For millions of people in the plains of Uttar Pradesh, the April 25 earthquake was the first experience of its kind in their lifetime, and many of them have not yet come to terms with the fact that this calamity can strike anytime again.
The earthquake, which jolted Nepal three days back, was felt quite strongly in Lucknow and many places in western, northern and eastern parts of Uttar Pradesh too. Its intensity in the plains was estimated at 6.7 on the Richter Scale, which is by far the strongest in the last 80 years. In any case, the last big one that shook the ground in Gujarat 14 years ago was felt only as a minor tremor in Uttar Pradesh, which most people did not even take seriously.
The districts bordering Nepal and in the Terai region experience tremors more often, but for these areas too the latest tremors came as a jolt. Next day (April 26) the intensity and duration were a little lesser but it added to the panic. At the end of the second day, the notion of the state’s imperviousness to big earthquakes was gone.
The earthquake, which jolted Nepal three days back, was felt quite strongly in Lucknow and many places in Uttar Pradesh too. Reuters
There was widespread panic in affected cities and Chief Minister Akhilesh Yadav ordered closure of all schools in the state on Monday and Tuesday as a precautionary measure. While in Agra, Lucknow, Kanpur, Sravasti, Rae Bareli, Sultanpur, Pratapgarh and Amethi the damage was less in terms of casualties and building collapse, the loss was much greater in eastern and north-eastern parts like Barabanki, Faizabad, Gorakhpur, Varanasi, Ballia, Maharajganj, Sant Kabirnagar and Kushinagar.
The death toll has risen to 14 with three deaths each in Barabanki, Sant Kabir Nagar and Gorakhpur, and one each in Kanpur Dehat, Badaun, Kushinagar, Shravasti and Balia. Most of the casualties resulted from building or wall collapse and sadly enough, six of the victims were children.
On April 25, Lucknow felt the tremors first at 11.45 am and later around 12.20 pm. People rushed out of homes, offices, malls and market places and roads were filled with men, women and children who refused to go back, fearing the worst. Several high-rise buildings in Lucknow, Kanpur and Varanasi developed cracks.
This includes part of the building that houses the Lucknow Development Authority, a high-rise meant for legislators, houses in government colonies, several old structures in Old Lucknow and more than a dozen private multi-storey flats.
Till Sunday evening, scores of people were not ready to move back into their houses, especially in view of the second quake and the persistent rumours spread over social media that a severe earthquake was likely in the night.
In colonies in Gomtinagar, Indiranagar, Kaiserbagh, Cantonment road and Dalibagh, some families spent the night in their cars parked on the ground floor parking lot, while in Old City areas scores of people preferred to sleep in parks.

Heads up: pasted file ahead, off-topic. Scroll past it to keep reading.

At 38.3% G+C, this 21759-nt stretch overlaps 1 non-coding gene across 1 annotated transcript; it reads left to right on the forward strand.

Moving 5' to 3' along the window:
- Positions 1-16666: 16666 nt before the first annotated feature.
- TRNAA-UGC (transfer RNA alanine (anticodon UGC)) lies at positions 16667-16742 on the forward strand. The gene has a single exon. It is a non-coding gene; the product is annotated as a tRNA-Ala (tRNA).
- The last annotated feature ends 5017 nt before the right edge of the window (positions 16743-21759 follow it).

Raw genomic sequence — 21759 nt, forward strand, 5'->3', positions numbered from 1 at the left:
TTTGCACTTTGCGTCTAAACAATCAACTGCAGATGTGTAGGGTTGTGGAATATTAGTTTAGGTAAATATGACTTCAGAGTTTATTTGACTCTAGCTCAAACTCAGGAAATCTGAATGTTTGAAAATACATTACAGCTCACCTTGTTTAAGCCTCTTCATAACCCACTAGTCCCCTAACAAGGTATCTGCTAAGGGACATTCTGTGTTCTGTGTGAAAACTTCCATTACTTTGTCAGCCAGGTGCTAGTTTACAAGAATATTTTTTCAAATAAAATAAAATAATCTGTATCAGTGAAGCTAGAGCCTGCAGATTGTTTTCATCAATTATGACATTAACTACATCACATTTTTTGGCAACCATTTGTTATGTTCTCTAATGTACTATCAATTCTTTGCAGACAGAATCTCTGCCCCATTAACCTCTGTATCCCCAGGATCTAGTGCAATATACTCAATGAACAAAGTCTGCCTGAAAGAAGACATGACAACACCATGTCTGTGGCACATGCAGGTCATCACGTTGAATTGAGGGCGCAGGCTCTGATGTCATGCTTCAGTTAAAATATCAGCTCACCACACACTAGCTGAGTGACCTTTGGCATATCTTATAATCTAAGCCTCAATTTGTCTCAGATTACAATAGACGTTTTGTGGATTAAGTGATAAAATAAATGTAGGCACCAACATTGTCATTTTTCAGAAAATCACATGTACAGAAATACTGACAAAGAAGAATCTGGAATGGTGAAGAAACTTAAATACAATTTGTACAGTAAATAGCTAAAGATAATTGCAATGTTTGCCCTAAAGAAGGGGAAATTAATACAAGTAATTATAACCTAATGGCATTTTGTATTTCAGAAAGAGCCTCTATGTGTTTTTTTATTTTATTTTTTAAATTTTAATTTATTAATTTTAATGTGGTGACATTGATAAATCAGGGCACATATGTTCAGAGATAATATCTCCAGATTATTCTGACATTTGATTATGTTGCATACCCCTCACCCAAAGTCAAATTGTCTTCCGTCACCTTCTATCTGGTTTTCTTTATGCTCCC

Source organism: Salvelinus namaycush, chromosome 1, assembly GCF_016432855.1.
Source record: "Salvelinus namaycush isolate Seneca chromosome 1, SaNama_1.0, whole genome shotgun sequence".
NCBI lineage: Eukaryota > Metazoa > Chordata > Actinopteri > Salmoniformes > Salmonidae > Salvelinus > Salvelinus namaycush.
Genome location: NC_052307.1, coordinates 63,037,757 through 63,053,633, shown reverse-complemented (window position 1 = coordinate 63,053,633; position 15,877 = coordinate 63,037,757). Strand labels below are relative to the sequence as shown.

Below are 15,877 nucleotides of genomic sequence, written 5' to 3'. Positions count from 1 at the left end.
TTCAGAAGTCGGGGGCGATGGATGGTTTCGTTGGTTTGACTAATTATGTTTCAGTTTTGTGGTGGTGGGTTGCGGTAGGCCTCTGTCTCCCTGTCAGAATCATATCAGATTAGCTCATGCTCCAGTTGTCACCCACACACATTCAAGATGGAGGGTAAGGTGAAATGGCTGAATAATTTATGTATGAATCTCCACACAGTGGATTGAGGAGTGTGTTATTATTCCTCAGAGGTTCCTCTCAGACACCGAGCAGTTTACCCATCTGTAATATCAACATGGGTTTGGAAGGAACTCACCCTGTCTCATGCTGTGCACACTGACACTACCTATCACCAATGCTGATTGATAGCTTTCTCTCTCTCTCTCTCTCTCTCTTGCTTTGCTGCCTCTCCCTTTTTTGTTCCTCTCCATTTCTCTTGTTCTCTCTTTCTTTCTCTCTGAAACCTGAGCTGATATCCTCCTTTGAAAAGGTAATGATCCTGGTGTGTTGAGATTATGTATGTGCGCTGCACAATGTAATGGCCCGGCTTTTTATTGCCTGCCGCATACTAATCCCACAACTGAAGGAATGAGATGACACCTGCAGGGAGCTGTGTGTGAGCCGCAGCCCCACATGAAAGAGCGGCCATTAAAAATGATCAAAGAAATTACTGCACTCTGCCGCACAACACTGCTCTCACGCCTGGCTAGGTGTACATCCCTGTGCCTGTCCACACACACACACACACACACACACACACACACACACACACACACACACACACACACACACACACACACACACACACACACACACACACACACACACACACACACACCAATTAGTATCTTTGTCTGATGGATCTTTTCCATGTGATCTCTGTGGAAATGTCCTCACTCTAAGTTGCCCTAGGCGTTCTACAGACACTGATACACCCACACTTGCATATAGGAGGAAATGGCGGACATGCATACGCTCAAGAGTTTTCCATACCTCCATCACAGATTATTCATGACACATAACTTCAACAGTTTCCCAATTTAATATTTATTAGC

For many first-time witnesses, the experience has been unusual since they did not know what was happening. “I thought it was a mild attack of vertigo because of my neck and back pain but it was only when I saw the table in front me swaying from left to right that I realized it was an earthquake,” said Ashish Srivastava, who runs a big software company in Lucknow. In fact, most of the people initially thought it was their head that was spinning and not the ground that was shaking.
By the end of the day, people had devised their own alarm systems – putting a glass of water at the edge of the table being the commonest – and most of them slept with their wallets, mobilephones and even passports at hand. In some multi-storey apartments, people did not even lock their homes from inside, so that they could escape quickly in case of an emergency at night.
According to doctors, the experience has caused several unusual problems like uneasiness, severe headache, stomach upset, dizziness, drowsiness and sleeplessness among many people for whom the earthquake was the first experience.
“It is the reaction to a situation that the body considers life-threatening,” said Dr A Siddiqi of Lalbagh. For many people, the quake aggravated their chronic migraine. There were many men and women who slept for many hours more than their normal sleep without realizing it.
“These are symptoms of stress that is caused involuntarily. It originates from the traumatic experience they had these two days. It will take quite some time to go away from the minds of the people as this is something they felt for the first time in their lives,” said Dr Atul Kharbanda, a physician for whom too it was the first brush with a quake.
According to geologists, Lucknow and most of the Ganga-Yamuna plains are not in the red seismic zone since the deep soil acts effectively as shock absorber to reduce the impact of the earthquake to a significant extent. Prof Dhruv Sen Singh of Lucknow University’s department of geology has been quoted as saying that Lucknow lies in Earthquake Zone 3, a moderate risk area. According to him, the thick alluvium of the Ganga plain reduces the impact of earthquake and only those earthquakes which occur in Himalaya can be felt in this region.
Regardless of the technical comfort, earthquake is no longer a ‘not here, not us’ phenomenon for people in Uttar Pradesh. For residents of multi-storey apartments, the vision of the structure swaying left to right will be hard to forget for a long time.